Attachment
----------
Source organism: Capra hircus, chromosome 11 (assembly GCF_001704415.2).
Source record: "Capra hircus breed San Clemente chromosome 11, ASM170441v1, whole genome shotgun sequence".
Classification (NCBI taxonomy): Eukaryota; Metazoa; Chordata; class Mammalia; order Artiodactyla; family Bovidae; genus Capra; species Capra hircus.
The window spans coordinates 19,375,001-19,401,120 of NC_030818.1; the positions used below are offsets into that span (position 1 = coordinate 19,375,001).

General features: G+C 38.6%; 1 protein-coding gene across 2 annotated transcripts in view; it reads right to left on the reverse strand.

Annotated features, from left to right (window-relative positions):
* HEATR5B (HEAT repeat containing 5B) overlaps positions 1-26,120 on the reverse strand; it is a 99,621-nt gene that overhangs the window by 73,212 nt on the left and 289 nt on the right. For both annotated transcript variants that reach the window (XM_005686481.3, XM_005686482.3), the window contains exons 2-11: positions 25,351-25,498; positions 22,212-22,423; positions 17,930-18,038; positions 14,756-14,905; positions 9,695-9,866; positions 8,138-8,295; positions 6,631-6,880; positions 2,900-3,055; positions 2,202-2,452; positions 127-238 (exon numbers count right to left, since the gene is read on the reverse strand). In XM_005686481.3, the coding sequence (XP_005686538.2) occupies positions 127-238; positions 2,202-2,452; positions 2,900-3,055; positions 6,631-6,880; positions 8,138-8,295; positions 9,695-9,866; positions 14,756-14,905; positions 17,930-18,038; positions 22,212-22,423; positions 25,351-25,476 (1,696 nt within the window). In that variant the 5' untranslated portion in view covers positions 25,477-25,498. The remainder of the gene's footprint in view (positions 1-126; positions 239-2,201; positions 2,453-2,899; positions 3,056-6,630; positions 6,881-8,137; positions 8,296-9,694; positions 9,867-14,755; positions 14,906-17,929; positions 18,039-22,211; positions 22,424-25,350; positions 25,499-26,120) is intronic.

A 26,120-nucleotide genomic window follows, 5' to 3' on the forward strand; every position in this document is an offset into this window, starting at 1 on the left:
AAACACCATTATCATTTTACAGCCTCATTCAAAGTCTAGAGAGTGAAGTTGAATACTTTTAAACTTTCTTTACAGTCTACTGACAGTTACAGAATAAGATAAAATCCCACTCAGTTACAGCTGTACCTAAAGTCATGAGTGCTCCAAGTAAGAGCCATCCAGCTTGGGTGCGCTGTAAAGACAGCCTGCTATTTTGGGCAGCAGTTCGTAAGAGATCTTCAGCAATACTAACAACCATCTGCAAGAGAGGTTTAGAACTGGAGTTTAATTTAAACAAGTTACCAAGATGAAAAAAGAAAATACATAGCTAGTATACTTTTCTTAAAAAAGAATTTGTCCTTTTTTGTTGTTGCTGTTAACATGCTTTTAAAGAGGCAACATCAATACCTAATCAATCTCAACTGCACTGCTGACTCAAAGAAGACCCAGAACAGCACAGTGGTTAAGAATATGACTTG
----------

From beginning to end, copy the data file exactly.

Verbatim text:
Source organism: Capra hircus, chromosome 11 (assembly GCF_001704415.2).
Source record: "Capra hircus breed San Clemente chromosome 11, ASM170441v1, whole genome shotgun sequence".
Classification (NCBI taxonomy): Eukaryota; Metazoa; Chordata; class Mammalia; order Artiodactyla; family Bovidae; genus Capra; species Capra hircus.
The window spans coordinates 19,375,001-19,401,120 of NC_030818.1; the positions used below are offsets into that span (position 1 = coordinate 19,375,001).

General features: G+C 38.6%; 1 protein-coding gene across 2 annotated transcripts in view; it reads right to left on the reverse strand.

Annotated features, from left to right (window-relative positions):
* HEATR5B (HEAT repeat containing 5B) overlaps positions 1-26,120 on the reverse strand; it is a 99,621-nt gene that overhangs the window by 73,212 nt on the left and 289 nt on the right. For both annotated transcript variants that reach the window (XM_005686481.3, XM_005686482.3), the window contains exons 2-11: positions 25,351-25,498; positions 22,212-22,423; positions 17,930-18,038; positions 14,756-14,905; positions 9,695-9,866; positions 8,138-8,295; positions 6,631-6,880; positions 2,900-3,055; positions 2,202-2,452; positions 127-238 (exon numbers count right to left, since the gene is read on the reverse strand). In XM_005686481.3, the coding sequence (XP_005686538.2) occupies positions 127-238; positions 2,202-2,452; positions 2,900-3,055; positions 6,631-6,880; positions 8,138-8,295; positions 9,695-9,866; positions 14,756-14,905; positions 17,930-18,038; positions 22,212-22,423; positions 25,351-25,476 (1,696 nt within the window). In that variant the 5' untranslated portion in view covers positions 25,477-25,498. The remainder of the gene's footprint in view (positions 1-126; positions 239-2,201; positions 2,453-2,899; positions 3,056-6,630; positions 6,881-8,137; positions 8,296-9,694; positions 9,867-14,755; positions 14,906-17,929; positions 18,039-22,211; positions 22,424-25,350; positions 25,499-26,120) is intronic.

A 26,120-nucleotide genomic window follows, 5' to 3' on the forward strand; every position in this document is an offset into this window, starting at 1 on the left:
AAACACCATTATCATTTTACAGCCTCATTCAAAGTCTAGAGAGTGAAGTTGAATACTTTTAAACTTTCTTTACAGTCTACTGACAGTTACAGAATAAGATAAAATCCCACTCAGTTACAGCTGTACCTAAAGTCATGAGTGCTCCAAGTAAGAGCCATCCAGCTTGGGTGCGCTGTAAAGACAGCCTGCTATTTTGGGCAGCAGTTCGTAAGAGATCTTCAGCAATACTAACAACCATCTGCAAGAGAGGTTTAGAACTGGAGTTTAATTTAAACAAGTTACCAAGATGAAAAAAGAAAATACATAGCTAGTATACTTTTCTTAAAAAAGAATTTGTCCTTTTTTGTTGTTGCTGTTAACATGCTTTTAAAGAGGCAACATCAATACCTAATCAATCTCAACTGCACTGCTGACTCAAAGAAGACCCAGAACAGCACAGTGGTTAAGAATATGACTTG